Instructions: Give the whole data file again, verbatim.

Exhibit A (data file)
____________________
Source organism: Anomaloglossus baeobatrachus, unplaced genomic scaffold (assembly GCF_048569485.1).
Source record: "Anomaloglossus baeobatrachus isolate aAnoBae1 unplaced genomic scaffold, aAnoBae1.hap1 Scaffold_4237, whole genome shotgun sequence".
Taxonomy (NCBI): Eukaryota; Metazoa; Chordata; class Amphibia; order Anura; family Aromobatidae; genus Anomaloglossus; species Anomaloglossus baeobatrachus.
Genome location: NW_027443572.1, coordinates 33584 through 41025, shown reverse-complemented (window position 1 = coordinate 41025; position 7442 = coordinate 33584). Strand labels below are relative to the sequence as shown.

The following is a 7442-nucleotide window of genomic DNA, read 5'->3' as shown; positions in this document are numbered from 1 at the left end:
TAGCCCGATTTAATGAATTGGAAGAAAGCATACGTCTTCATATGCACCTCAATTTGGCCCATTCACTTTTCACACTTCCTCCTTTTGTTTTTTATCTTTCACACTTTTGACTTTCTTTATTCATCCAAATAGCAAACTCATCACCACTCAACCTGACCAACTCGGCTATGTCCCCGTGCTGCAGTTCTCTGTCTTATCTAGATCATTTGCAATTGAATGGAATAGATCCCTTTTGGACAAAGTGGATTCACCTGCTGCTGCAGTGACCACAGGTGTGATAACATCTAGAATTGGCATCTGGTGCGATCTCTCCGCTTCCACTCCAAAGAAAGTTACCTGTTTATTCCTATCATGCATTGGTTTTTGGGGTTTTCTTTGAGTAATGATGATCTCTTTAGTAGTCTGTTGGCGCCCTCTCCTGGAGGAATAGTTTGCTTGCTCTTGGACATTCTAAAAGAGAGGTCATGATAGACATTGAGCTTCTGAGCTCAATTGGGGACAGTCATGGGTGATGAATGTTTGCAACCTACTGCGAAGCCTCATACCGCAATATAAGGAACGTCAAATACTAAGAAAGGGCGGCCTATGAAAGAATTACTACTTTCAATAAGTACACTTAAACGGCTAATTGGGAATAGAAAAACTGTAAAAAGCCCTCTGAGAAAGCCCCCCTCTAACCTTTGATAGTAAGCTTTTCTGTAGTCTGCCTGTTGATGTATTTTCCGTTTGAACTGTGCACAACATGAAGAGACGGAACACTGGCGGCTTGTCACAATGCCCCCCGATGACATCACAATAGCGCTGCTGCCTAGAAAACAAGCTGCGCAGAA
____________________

Source organism: Anomaloglossus baeobatrachus, unplaced genomic scaffold (assembly GCF_048569485.1).
Source record: "Anomaloglossus baeobatrachus isolate aAnoBae1 unplaced genomic scaffold, aAnoBae1.hap1 Scaffold_4237, whole genome shotgun sequence".
Taxonomy (NCBI): Eukaryota; Metazoa; Chordata; class Amphibia; order Anura; family Aromobatidae; genus Anomaloglossus; species Anomaloglossus baeobatrachus.
Genome location: NW_027443572.1, coordinates 33584 through 41025, shown reverse-complemented (window position 1 = coordinate 41025; position 7442 = coordinate 33584). Strand labels below are relative to the sequence as shown.

The following is a 7442-nucleotide window of genomic DNA, read 5'->3' as shown; positions in this document are numbered from 1 at the left end:
TAGCCCGATTTAATGAATTGGAAGAAAGCATACGTCTTCATATGCACCTCAATTTGGCCCATTCACTTTTCACACTTCCTCCTTTTGTTTTTTATCTTTCACACTTTTGACTTTCTTTATTCATCCAAATAGCAAACTCATCACCACTCAACCTGACCAACTCGGCTATGTCCCCGTGCTGCAGTTCTCTGTCTTATCTAGATCATTTGCAATTGAATGGAATAGATCCCTTTTGGACAAAGTGGATTCACCTGCTGCTGCAGTGACCACAGGTGTGATAACATCTAGAATTGGCATCTGGTGCGATCTCTCCGCTTCCACTCCAAAGAAAGTTACCTGTTTATTCCTATCATGCATTGGTTTTTGGGGTTTTCTTTGAGTAATGATGATCTCTTTAGTAGTCTGTTGGCGCCCTCTCCTGGAGGAATAGTTTGCTTGCTCTTGGACATTCTAAAAGAGAGGTCATGATAGACATTGAGCTTCTGAGCTCAATTGGGGACAGTCATGGGTGATGAATGTTTGCAACCTACTGCGAAGCCTCATACCGCAATATAAGGAACGTCAAATACTAAGAAAGGGCGGCCTATGAAAGAATTACTACTTTCAATAAGTACACTTAAACGGCTAATTGGGAATAGAAAAACTGTAAAAAGCCCTCTGAGAAAGCCCCCCTCTAACCTTTGATAGTAAGCTTTTCTGTAGTCTGCCTGTTGATGTATTTTCCGTTTGAACTGTGCACAACATGAAGAGACGGAACACTGGCGGCTTGTCACAATGCCCCCCGATGACATCACAATAGCGCTGCTGCCTAGAAAACAAGCTGCGCAGAA